The Ministry of Health has put off a crackdown on about 600 unlicensed pharmacies in Phnom Penh until a new government is elected, health officials said Monday.
Dr Veng Thai, municipal health director, said this government does not have the political weight or will to crack down on pharmacies, some of which allegedly sell expired or smuggled drugs.
“I hope a new government will be strong enough to close illegal pharmacies or change those pharmacies to be legal,” he said, “because the municipality doesn’t see any problem with them.”
The Ministry of Health has tried to engineer two crackdowns since last year, both of which met resistance from CPP-aligned municipal authorities after a few closures. Ministry of Health officials in charge of past crackdowns have been Funcinpec members.
The first crackdown failed after municipal officials claimed the correct government authorities— including the ministries of Justice and Interior—had not been involved, officials have said. The second crackdown failed when the city defended owners of pharmacies which were ordered closed, saying they were losing their livelihood.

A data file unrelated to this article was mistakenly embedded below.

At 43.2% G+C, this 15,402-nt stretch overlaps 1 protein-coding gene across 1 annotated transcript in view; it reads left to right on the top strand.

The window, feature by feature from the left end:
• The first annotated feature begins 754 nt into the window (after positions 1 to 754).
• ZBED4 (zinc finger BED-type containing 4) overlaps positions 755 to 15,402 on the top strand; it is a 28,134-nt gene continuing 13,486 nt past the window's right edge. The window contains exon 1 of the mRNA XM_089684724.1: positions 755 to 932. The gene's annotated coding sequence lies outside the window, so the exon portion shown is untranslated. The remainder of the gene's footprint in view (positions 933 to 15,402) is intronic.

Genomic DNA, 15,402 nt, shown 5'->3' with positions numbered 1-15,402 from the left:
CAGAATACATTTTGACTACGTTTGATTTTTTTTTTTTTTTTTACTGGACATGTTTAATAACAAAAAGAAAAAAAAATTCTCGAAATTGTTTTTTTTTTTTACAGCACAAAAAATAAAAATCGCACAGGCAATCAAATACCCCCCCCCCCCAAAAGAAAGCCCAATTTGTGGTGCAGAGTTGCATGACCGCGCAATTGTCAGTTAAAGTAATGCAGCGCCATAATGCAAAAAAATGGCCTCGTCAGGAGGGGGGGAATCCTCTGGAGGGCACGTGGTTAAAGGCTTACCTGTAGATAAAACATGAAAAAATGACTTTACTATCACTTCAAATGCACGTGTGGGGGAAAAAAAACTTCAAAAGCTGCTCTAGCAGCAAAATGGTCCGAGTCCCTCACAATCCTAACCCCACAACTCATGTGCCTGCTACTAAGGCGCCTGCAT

The National Assembly in 1996 passed a law permitting the Ministry of Health to inspect and license pharmacies. But health officials say most of Phnom Penh’s 700 pharmacies predate the law, making regulation difficult.
“It is too difficult to crack down on them because the law of pharmacies and policy on drugs was created after the pharmacies opened,” said Chou Yinsim, director of pharmacies and drugs for the Ministry of Health.
One pharmacy owner said she tried to apply for a license, but a ministry worker extorted her.
“I had to spend $400 on the low-level officials doing the paperwork for me,” said the pharmacy owner, who asked not to be identified. “But in the end, I did not get a license.”
“I need the exact business laws to be issued by the Ministry of Health,” the vendor said. “I don’t mind paying their tax if they provide me with the correct license.”